The radio on Mary’s bike has been misbehaving over the last few months: the PTT button on the handlebars occasionally had no effect. Debugging this sort of intermittent problem is quite difficult, as it would sometimes fail and repair itself before we could get stopped in a safe place where I could poke around in the wiring.
After months of this nonsense, I narrowed the failure down to the short cable from the HT’s mic jack to the interface board: by positioning the cable just so, the radio would work fine for days or weeks at a time. I taped the thing in position and all was well, at least for a few days or weeks at a time.
These two pictures show what the interface looked like back in 2001 when I put it together (modified from another version I did in 1997!) and what it looks like today. The most significant change is in the plugs connecting the whole affair to the HT: a CNC-machined plate holds them perfectly parallel at the proper spacing and an epoxy-putty turd fuses them into a rigid mass. More on that sub-project tomorrow…
Loose plugs, it turns out, vibrate the HT’s jacks right off the circuit board in short order and those jacks are a major pain to replace. Ask me how I know…
The wire break seemed to be precisely where the mic cable exits the epoxy turd. You’d expect a fatigue fracture to occur at that spot, so I wasn’t particularly surprised, although I was amazed that the thing hadn’t failed completely over the months I spend fiddling with it. I finally resolved to fix this once and for all, which meant either flaying the cable and patching the wire in situ or rebuilding the whole connector assembly. Either choice requires enough fiddly work to discourage even me.
Sooo, disconnect everything & haul it to the Basement Laboratory, Electronics Workbench Division…
Before cutting into the cable, I measured the mic voltage on the PCB and tried to make the thing fail on the bench. The HT (an ancient ICOM IC-Z1A) normally presents 3.5 V DC on the mic wire and the external PTT switch pulls it to ground through a 22 kΩ (or 33 kΩ or thereabouts) resistor. The mic audio is a small AC signal riding a volt or so of DC bias with the PTT active.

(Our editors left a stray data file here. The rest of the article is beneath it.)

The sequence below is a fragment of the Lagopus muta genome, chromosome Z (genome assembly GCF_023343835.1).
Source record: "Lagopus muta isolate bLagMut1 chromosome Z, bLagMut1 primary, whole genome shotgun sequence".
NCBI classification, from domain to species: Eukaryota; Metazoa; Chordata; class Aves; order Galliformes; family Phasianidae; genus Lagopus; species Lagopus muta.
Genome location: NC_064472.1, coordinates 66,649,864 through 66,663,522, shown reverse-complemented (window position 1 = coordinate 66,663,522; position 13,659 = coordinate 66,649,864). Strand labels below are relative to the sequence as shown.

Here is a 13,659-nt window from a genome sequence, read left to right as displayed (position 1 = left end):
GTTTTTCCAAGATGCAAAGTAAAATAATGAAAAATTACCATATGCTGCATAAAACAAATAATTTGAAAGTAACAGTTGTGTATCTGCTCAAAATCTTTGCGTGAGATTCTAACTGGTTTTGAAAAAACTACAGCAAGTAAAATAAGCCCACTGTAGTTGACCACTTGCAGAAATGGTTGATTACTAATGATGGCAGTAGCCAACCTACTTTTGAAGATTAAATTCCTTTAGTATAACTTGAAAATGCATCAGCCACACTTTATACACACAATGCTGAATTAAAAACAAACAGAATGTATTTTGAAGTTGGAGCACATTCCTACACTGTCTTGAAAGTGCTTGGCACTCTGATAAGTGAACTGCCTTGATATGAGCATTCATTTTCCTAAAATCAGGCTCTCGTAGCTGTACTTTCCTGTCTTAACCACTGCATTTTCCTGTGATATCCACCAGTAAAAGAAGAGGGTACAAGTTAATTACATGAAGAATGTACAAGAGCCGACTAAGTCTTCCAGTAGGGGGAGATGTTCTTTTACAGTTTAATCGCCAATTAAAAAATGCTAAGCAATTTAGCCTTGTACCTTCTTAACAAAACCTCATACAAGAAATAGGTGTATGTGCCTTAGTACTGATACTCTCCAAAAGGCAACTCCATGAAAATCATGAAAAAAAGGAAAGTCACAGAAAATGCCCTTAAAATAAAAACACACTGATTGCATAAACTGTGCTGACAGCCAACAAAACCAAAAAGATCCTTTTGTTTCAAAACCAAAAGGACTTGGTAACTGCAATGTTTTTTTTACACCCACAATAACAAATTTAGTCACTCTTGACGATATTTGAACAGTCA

The wire measured maybe 0.25 volts and the PTT dragged it flat dead to ground. Yup, through that honkin’ big resistor. Well, maybe the last conductor in that mic wire had finally broken, right there on the bench?
Measured from the 2.5 mm plug tip conductor (tip = mic, ring = 3.5 V DC, sleeve = mic common) to the PCB pad on the PC, the mic wire stubbornly read 0.0 Ω, regardless of any wiggling & jiggling I applied to the cable. But no voltage got through from the radio to the board…
Sticking a bare 2.5 mm plug into the HT mic jack produced a steady 3.5 V on the tip lug. Reinstalling my epoxy-turd plug assembly produced either 0.25 or 3.5 V, depending on whether I twisted the thing this way or that way.
Pulled out my lifetime supply of Caig DeoxIT Red, applied a minute drop to the end of the mic plug, rammed it home & yanked it out several times, wiped off the residue, and the PTT now works perfectly. Did the same thing to the adjacent speaker plug, just on general principles, and I suspect that’ll be all good, too.
Diagnosis: oxidation or accumulated crud on the mic jack inside the radio.
Now, to try it out on the bike and see how long this fix lasts. Anything will work fine on the bench, but very few things survive for long on a bicycle.
Memo to Self: It’s always the connectors. Unless it’s the wires.
Here’s the schematic, just in case you’re wondering. I wouldn’t do it this way today, but that’s because I’ve learned a bit over the last decade or so…
[Update: A more recent attempt is there.]